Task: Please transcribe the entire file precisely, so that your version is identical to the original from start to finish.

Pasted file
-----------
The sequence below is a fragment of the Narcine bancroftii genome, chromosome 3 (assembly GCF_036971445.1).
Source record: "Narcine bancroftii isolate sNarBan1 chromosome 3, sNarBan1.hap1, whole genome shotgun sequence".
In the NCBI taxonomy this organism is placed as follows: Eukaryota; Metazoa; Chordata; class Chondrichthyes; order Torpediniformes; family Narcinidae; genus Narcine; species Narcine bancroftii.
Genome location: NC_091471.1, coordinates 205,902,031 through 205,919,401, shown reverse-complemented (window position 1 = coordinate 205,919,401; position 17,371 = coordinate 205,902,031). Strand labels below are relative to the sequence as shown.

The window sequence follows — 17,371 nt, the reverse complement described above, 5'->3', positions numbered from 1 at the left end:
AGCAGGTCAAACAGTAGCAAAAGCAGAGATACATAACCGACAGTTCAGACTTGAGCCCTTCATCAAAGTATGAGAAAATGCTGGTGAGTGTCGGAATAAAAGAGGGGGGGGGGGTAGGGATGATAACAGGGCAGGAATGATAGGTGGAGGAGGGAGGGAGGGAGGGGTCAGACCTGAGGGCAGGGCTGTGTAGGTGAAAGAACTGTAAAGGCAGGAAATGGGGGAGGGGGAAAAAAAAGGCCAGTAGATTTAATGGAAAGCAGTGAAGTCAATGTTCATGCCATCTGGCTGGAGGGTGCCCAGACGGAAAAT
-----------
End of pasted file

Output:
The sequence below is a fragment of the Narcine bancroftii genome, chromosome 3 (assembly GCF_036971445.1).
Source record: "Narcine bancroftii isolate sNarBan1 chromosome 3, sNarBan1.hap1, whole genome shotgun sequence".
In the NCBI taxonomy this organism is placed as follows: Eukaryota; Metazoa; Chordata; class Chondrichthyes; order Torpediniformes; family Narcinidae; genus Narcine; species Narcine bancroftii.
Genome location: NC_091471.1, coordinates 205,902,031 through 205,919,401, shown reverse-complemented (window position 1 = coordinate 205,919,401; position 17,371 = coordinate 205,902,031). Strand labels below are relative to the sequence as shown.

The window sequence follows — 17,371 nt, the reverse complement described above, 5'->3', positions numbered from 1 at the left end:
AGCAGGTCAAACAGTAGCAAAAGCAGAGATACATAACCGACAGTTCAGACTTGAGCCCTTCATCAAAGTATGAGAAAATGCTGGTGAGTGTCGGAATAAAAGAGGGGGGGGGGGTAGGGATGATAACAGGGCAGGAATGATAGGTGGAGGAGGGAGGGAGGGAGGGGTCAGACCTGAGGGCAGGGCTGTGTAGGTGAAAGAACTGTAAAGGCAGGAAATGGGGGAGGGGGAAAAAAAAGGCCAGTAGATTTAATGGAAAGCAGTGAAGTCAATGTTCATGCCATCTGGCTGGAGGGTGCCCAGACGGAAAAT